News Corp in BSkyB buyout
CONTROL: The UK government has approved News Corp plans to buy BSkyB RUPERT Murdoch’s global media empire is poised to grow ever bigger after the British government approved plans by News Corp to buy full control of satellite TV operator British Sky Broadcasting Group PLC.
I n a c o n t r o v e r s i a l mo v e , t h e Conservative-led coalition said it will give News Corp the green light to buy the remaining 61 per cent of BSkyB it does not already own – on the condition that it spin off its Sky news channel as an independent company.
The ruling, which is subject to industry consultation and potential legal challenges, was attacked by a coalition of other major media outlets and the opposition Labour Party.
News Corp made the concession to hive off Sky to avoid a prolonged investigation by competition regulators into the proposed £ 12.3 billion ($ 19.76 billion) deal, one of its most politically charged takeovers in years.
Opponents are concerned that the company will have too strong a voice in the British media industry.
Culture Secretary Jeremy Hunt said he was ‘‘ very aware’’ of the controversy surrounding the deal, but the company had addressed concerns about media plurality should the takeover go ahead.
‘‘ The undertakings offered would ensure that shareholdings in Sky News would remain unchanged, and indeed offer it more independence from News Corp than it currently has,’’ Mr Hunt said.‘‘ Nothing is more precious to me than the free and independent press for which this country is famous the world over.’’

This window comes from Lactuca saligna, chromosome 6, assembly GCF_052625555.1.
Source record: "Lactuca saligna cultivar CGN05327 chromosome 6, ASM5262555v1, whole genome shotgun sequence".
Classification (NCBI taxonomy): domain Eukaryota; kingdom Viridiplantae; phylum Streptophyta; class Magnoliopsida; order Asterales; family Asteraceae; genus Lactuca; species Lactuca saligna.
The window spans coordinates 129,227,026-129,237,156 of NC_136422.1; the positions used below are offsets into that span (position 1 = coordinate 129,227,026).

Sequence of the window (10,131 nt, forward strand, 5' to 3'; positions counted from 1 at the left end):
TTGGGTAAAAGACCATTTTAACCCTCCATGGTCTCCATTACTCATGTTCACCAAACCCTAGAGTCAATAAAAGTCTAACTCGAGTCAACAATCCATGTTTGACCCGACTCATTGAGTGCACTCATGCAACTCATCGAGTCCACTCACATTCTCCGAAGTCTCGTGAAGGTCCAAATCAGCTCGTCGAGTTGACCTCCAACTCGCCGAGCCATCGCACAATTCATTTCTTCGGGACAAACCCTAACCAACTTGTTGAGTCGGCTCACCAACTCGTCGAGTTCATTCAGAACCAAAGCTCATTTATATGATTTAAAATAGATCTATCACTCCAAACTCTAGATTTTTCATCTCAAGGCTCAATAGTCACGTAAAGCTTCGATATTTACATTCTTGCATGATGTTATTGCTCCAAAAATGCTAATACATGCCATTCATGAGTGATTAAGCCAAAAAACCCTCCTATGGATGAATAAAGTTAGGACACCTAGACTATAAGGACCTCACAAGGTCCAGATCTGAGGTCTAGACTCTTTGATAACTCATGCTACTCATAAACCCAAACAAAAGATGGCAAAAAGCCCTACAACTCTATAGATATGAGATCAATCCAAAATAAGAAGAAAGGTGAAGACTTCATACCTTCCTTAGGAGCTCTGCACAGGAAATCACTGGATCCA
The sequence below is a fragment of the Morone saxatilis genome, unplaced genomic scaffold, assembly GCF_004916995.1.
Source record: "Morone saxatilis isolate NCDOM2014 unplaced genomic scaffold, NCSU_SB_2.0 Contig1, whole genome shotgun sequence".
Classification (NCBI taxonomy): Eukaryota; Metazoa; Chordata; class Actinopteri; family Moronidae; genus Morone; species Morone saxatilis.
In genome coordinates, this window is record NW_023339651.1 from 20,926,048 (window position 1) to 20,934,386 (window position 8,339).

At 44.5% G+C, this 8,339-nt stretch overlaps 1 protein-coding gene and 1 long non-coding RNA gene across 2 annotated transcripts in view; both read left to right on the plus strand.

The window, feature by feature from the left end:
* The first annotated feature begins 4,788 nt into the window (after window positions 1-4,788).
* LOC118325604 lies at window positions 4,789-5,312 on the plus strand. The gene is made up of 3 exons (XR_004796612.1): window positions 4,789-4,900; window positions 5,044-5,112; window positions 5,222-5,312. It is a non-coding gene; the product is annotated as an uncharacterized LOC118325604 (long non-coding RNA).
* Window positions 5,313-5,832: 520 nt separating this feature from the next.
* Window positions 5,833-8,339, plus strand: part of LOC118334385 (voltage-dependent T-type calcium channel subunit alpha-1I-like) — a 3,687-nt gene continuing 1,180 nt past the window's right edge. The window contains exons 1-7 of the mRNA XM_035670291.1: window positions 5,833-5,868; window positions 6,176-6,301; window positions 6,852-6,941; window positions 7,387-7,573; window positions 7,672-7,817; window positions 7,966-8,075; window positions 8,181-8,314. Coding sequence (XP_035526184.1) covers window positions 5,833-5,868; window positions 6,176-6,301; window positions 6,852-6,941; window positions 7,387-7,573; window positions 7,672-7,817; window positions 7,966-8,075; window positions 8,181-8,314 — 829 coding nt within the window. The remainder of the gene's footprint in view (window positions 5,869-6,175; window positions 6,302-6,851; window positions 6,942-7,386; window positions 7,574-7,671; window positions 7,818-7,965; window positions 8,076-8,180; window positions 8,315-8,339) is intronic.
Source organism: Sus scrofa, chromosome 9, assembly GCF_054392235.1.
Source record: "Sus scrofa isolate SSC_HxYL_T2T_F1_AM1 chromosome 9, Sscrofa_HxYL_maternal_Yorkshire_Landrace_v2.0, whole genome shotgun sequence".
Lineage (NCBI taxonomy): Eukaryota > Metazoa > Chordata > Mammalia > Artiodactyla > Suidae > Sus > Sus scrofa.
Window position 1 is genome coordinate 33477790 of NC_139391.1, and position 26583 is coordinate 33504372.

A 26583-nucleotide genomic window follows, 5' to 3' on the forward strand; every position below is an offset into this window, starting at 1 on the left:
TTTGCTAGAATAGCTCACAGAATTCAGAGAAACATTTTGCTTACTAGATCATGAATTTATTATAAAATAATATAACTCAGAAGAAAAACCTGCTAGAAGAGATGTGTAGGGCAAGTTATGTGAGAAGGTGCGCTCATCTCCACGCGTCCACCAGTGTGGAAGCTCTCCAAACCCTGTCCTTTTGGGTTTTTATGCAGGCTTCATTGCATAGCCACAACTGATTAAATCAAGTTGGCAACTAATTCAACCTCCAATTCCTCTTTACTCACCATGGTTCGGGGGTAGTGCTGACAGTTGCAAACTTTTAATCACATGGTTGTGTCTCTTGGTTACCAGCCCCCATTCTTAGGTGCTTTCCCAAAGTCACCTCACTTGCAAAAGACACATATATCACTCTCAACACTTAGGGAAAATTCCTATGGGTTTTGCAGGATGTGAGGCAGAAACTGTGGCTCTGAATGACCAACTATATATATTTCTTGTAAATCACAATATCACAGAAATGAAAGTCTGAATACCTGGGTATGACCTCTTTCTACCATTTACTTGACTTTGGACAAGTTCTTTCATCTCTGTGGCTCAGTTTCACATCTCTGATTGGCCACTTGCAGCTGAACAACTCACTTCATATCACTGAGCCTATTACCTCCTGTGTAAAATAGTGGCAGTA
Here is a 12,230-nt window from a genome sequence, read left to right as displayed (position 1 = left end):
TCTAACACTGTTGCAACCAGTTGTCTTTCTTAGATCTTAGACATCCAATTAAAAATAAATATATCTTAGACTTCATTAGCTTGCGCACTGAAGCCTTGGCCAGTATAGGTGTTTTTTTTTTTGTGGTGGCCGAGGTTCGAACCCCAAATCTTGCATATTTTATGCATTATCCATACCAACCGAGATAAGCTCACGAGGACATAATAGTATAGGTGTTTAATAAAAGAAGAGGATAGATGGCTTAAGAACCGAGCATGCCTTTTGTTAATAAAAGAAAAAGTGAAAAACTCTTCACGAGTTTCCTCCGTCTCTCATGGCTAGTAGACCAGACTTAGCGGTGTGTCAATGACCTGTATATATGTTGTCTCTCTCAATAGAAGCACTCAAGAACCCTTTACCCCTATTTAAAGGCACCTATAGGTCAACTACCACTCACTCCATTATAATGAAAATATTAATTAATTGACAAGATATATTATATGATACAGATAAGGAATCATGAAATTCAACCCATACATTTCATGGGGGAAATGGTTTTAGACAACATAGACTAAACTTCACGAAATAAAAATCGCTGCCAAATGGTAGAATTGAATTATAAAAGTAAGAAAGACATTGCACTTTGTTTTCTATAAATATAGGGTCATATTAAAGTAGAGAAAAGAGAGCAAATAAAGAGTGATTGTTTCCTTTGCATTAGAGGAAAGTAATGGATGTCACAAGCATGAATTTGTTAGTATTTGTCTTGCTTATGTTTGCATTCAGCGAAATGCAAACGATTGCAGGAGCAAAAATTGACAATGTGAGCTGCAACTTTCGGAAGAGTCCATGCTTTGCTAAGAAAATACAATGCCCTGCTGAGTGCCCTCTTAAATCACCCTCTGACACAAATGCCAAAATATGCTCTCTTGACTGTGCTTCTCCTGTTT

In return for government approval, News Corp will spin off the lossmaking but influential Sky News, retaining a 39.1 per cent stake in the news channel, the same as its current stake in BSkyB.
It will not be able to increase that shareholding for 10 years without government permission.
To ensure the channel’s survival, News Corp will fund Sky for 10 years and agree to a seven-year licensing agreement for it to use the Sky News name.
Media watchdog Ofcom, which had submitted a critical report on News Corp’s original takeover plans, said it supported the new proposals, noting that the company had agreed to ‘‘ place editorial independence and integrity at the heart’’ of the spun-off Sky News.
Aside from the consultation hurdle, the proposed deal hinges on shareholder approval.
News Corp has yet to agree on a takeover price with BSkyB after its initial £ 12.3 billion ($ 19.76 billion), or 700 pence per share, bid was rejected as too low.
The two companies agreed to postpone setting a price until the regulatory hurdles had been overcome.